After spending a couple of days in Indiana with family before heading out on my journey, my college friend Katie was kind enough to retrieve me from the Atlanta airport on Friday. She treated me to my “last meal” and provided lodging in her father’s home south of the city – a converted cotton warehouse from the late 1800s.
I had chosen the forest service road running adjacent to the trail to begin my hike. From the parking lot at the trailhead, Springer is a .9 mile hike, which then requires backtracking and continuing the AT from the lot. I invited Katie to hike the initial .9 mile with me and have her picture taken on top of Springer. This suggestion was met with a hearty laugh, and a “You want me to what? We don’t do things like that around here.” To her credit, she is very pregnant. It just struck me as funny that so few people take advantage of this storied trail.
Katie has a friend who lives a mile from the access point, and had no idea the trail was nearby. It draws to mind how shocked I was upon moving to Colorado and realizing that most who’ve grown up there have never skied or otherwise enjoyed the mountains. Unless we have a deep passion for or have purposely placed ourselves in the line of beauty, we tend to neglect the goodness in our own backyards. I guess this is true no matter where one starts out or eventually lands.
I began my hike around 12:30 p.m. on Saturday, April 23. From the onset, my goal was to get as far as I could as fast as I could, without hurting myself or otherwise keeling over. I spent very little time on the summit of Springer; enough to snap a few pictures to prove I was there.
On the way down, I ran into a pleasant couple who had been hitchhiking for days from elsewhere in Georgia. They indicated that they too held Maine as their goal, which intrigued me. We chatted briefly before the gal began offering advice: “You’re pack is way too heavy. That there’s a big mistake.”
She then proceeded to tell me that she and her companion were averaging three to five miles a day, were pack-a-day smokers, and were stopping four miles down the trail at the river and taking the next day off to rest. Something tells me I might not see them in Maine.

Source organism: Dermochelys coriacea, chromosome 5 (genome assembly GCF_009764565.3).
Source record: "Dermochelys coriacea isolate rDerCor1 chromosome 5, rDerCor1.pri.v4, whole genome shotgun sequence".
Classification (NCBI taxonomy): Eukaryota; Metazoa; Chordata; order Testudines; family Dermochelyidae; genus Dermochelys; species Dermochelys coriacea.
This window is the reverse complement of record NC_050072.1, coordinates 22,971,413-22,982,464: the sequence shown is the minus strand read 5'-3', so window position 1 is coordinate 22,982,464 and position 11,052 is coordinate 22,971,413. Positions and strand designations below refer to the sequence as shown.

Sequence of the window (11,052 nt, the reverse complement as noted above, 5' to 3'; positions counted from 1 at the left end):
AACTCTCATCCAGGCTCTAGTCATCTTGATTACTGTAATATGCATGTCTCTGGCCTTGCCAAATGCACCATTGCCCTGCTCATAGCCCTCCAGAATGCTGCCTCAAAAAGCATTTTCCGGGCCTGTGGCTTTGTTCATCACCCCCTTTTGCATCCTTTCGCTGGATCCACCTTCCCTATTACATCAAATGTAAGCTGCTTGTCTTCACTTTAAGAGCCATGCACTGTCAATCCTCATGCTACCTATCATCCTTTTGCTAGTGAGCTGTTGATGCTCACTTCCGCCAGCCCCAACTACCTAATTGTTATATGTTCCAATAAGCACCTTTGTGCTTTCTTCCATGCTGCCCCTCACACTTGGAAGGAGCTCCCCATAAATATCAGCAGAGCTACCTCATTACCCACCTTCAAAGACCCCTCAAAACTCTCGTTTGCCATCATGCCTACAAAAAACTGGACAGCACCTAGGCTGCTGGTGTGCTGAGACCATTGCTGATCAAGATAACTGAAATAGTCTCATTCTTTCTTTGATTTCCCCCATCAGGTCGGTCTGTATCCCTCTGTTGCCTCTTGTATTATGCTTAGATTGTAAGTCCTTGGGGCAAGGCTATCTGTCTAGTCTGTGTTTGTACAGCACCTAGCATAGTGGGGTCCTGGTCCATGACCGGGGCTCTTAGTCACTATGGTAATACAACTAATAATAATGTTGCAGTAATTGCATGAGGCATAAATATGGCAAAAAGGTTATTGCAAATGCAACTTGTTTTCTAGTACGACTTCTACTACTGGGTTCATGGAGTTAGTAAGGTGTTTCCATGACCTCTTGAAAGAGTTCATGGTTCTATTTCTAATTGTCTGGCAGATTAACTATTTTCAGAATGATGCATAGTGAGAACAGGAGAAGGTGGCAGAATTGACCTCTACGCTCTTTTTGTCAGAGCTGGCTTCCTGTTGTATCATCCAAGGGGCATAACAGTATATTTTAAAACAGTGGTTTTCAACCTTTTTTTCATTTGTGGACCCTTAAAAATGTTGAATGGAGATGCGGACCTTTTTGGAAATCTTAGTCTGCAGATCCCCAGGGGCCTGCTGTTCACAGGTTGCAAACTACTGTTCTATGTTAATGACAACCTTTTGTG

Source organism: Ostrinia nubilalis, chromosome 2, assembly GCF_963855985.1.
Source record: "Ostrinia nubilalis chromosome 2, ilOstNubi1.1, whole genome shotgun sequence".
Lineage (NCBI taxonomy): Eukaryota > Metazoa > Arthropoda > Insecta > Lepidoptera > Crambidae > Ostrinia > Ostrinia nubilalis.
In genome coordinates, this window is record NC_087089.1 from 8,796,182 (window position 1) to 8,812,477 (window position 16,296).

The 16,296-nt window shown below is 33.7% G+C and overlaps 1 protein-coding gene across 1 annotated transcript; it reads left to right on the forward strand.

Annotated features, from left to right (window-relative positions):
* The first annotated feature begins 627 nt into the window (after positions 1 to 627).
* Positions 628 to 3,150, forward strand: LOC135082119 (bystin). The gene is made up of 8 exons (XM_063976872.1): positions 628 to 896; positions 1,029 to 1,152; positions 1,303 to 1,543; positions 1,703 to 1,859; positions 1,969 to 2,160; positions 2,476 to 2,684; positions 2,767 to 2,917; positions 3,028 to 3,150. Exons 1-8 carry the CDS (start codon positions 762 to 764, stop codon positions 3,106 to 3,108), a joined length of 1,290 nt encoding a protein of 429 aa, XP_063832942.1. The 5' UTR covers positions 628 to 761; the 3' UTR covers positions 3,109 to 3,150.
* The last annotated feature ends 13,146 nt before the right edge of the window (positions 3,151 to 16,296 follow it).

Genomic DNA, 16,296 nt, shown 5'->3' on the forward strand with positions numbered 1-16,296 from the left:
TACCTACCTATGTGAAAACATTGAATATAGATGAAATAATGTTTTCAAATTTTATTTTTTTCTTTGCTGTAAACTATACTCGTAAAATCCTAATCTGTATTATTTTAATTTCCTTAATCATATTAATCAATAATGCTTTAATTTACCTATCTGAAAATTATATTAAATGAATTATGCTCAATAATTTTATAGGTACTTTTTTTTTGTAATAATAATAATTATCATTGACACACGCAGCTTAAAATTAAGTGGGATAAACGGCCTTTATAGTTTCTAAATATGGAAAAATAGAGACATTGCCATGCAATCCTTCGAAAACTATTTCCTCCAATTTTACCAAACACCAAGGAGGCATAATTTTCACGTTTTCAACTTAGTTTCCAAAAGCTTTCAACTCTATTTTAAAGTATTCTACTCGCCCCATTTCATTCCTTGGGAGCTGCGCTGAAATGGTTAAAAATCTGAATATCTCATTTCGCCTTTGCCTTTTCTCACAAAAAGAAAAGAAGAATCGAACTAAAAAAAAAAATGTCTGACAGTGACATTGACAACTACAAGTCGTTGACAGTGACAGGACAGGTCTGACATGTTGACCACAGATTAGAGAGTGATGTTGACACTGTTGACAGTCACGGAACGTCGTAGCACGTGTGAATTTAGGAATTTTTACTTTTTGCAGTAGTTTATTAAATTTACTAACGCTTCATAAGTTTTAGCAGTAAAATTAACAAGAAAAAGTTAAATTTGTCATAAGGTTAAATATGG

A couple miles from the trailhead, I happened upon a curious creature: This spritely, bespectacled, spindly-legged fellow identified himself as Jonathan, a “Ridge Runner” and caretaker of Springer Mountain. In truth, I’m not so sure he wasn’t my 7th grade science lab partner. He excitedly announced that he was attempting to meet hikers from every state. Sadly, I was of little use to him, as he had already collected a specimen of the Colorado variety.
I called it a day at 8.7 miles, camping at Hawk Mountain Shelter. There was room in the shelter, but I desired some solitude. I ended up tenting next to another thru-hiker hopeful, a 60 year-old woman from Florida. We had the same Big Agnes tent, and it needed to be a long conversation. Twenty minutes later, she clued me in on her trail name: Talksalot. As it turns out, her trail name might have just as appropriately been Snoresalot. It was a long night.
The curious thing about trail names is that they often are appropriate in ways other than the original intent of the hiker. Take Smiley for instance, a hiker who joined the crew yesterday. He smiles a lot. Mostly at inappropriate times. It’s sort of obnoxious. Or, Lavender, a biologist from Estes Park with purple hair. Or, Razor. He could have used one. Then there’s my trail name: Groceries. I chose it for the dorky but fitting “Eat, Pray, Love” reference. As it turns out, I may well be called Groceries because I packed too many of them
I also hiked a great deal with Bandana Ben and Love Guru. (Ben did wear a bandana. I cannot, however, attest to the appropriateness of Love Guru’s trail name.) They were an awesome newlywed couple from Florida. Ben thru-hiked in 2007, and now they are section-hiking as a couple – the first section being Springer to Neel Gap. The day ended yesterday at about 13.5 miles, with the four of us (me, BB, LG and Smiley), camping atop Big Cedar Mountain.
We’d planned the past couple of days carefully due to parts of the trail being closed to camping because of bears. The spot we chose to camp was not a part of the closure. Funny thing, bears can go wherever they want. After an awesome sunset, we’d retired for the evening when visitors came to test our bear proof food hanging methods. I was just dozing off when I heard the first rustling. Then, from the next tent, Bandana Ben saying, “Um, hey Groceries…that wasn’t us.” The bears plodded (yes, there were at least two) plodded, sniffed, and thrashed through the woods around us for the next half hour or so. They were close, but seemed careful to avoid our tents. Sunrise brought proof that we had passed the bear-proofing test.
The end of the story is that I finally made it to Neels Gap, 30.7 miles from Springer in a little over 48 hours with two nights’ sleep. (Not as terrible as I’d feared for just starting out.)
Neels is a veritable heaven with a gear shop, actual Diet Coke, and a hostel where I’ll be staying tonight along with Smiley and a bunch of other people as smelly as me. BB and LG are gone.
I’ll end for now with this quip: The guy at the gear shop who shook down my pack mentioned the Ridge Runner at Springer: “I saved that guy’s life in Arizona once. He didn’t have a compass or anything, but it wouldn’t have mattered. That dude couldn’t find groceries in a grocery store.”